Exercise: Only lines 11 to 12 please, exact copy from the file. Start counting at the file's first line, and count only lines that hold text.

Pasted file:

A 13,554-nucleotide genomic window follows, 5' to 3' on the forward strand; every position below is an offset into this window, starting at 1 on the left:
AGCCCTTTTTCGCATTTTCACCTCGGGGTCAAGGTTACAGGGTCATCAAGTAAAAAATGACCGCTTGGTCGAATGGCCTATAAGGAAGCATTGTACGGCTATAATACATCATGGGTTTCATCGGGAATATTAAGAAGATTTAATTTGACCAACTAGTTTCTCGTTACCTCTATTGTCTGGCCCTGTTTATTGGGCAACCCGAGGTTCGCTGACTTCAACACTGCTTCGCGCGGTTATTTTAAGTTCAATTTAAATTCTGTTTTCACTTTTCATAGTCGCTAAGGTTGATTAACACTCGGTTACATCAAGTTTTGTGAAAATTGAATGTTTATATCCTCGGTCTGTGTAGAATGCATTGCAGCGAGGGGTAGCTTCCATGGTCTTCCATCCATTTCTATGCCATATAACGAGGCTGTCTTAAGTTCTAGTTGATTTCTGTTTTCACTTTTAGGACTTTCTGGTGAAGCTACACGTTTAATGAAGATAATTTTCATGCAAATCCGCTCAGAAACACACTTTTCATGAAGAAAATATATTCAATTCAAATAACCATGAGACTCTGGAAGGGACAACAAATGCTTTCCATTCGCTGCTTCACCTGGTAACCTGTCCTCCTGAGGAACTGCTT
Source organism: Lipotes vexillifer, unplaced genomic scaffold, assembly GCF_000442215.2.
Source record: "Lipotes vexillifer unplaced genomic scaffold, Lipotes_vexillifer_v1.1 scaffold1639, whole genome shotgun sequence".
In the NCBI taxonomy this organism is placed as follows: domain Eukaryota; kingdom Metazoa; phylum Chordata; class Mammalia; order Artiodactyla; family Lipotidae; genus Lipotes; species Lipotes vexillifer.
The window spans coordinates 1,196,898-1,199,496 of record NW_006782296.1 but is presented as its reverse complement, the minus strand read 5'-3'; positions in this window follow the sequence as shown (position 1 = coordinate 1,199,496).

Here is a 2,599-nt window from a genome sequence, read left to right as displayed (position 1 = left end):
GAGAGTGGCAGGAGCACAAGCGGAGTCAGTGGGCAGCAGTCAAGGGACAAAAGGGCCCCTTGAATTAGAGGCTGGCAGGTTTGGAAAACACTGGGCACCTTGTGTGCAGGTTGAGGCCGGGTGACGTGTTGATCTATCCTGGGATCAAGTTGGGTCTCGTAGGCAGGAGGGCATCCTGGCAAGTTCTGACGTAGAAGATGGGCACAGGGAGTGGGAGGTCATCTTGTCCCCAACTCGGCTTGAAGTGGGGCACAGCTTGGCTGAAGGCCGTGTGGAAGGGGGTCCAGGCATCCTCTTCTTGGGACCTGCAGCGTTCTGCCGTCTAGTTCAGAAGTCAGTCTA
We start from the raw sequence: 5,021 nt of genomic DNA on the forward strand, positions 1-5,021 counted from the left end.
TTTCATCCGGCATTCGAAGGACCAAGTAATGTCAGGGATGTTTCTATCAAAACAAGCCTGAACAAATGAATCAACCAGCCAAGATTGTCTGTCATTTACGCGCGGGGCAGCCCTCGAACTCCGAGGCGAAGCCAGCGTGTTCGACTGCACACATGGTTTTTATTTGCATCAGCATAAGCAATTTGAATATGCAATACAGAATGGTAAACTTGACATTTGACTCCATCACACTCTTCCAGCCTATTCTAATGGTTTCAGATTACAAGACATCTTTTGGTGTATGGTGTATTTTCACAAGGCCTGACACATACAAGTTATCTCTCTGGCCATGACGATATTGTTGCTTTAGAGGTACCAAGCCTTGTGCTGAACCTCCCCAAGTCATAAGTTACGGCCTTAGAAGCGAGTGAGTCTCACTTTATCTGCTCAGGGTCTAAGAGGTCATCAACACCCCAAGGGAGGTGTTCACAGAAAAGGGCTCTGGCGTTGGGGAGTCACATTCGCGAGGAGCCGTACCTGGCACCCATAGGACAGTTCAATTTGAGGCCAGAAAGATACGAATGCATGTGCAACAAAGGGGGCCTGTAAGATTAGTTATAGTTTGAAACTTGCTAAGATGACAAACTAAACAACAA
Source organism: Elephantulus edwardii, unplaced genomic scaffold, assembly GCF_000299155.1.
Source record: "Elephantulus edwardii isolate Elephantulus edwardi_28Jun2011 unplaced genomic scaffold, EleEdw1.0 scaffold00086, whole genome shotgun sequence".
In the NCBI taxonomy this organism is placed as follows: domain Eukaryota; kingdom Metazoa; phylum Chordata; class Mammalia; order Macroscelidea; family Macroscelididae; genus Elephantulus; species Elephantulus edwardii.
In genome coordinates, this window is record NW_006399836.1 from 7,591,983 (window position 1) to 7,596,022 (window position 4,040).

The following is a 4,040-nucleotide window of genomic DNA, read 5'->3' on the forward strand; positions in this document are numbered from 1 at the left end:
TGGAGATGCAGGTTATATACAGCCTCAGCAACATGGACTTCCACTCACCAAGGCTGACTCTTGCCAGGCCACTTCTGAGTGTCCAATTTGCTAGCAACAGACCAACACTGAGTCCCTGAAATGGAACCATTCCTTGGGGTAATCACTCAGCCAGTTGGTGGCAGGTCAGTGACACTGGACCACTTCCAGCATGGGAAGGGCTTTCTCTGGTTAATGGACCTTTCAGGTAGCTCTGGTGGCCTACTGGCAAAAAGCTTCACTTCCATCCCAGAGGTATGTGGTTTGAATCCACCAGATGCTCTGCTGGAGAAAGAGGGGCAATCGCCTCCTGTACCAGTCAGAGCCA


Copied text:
Source organism: Elephantulus edwardii, unplaced genomic scaffold, assembly GCF_000299155.1.
Source record: "Elephantulus edwardii isolate Elephantulus edwardi_28Jun2011 unplaced genomic scaffold, EleEdw1.0 scaffold00086, whole genome shotgun sequence".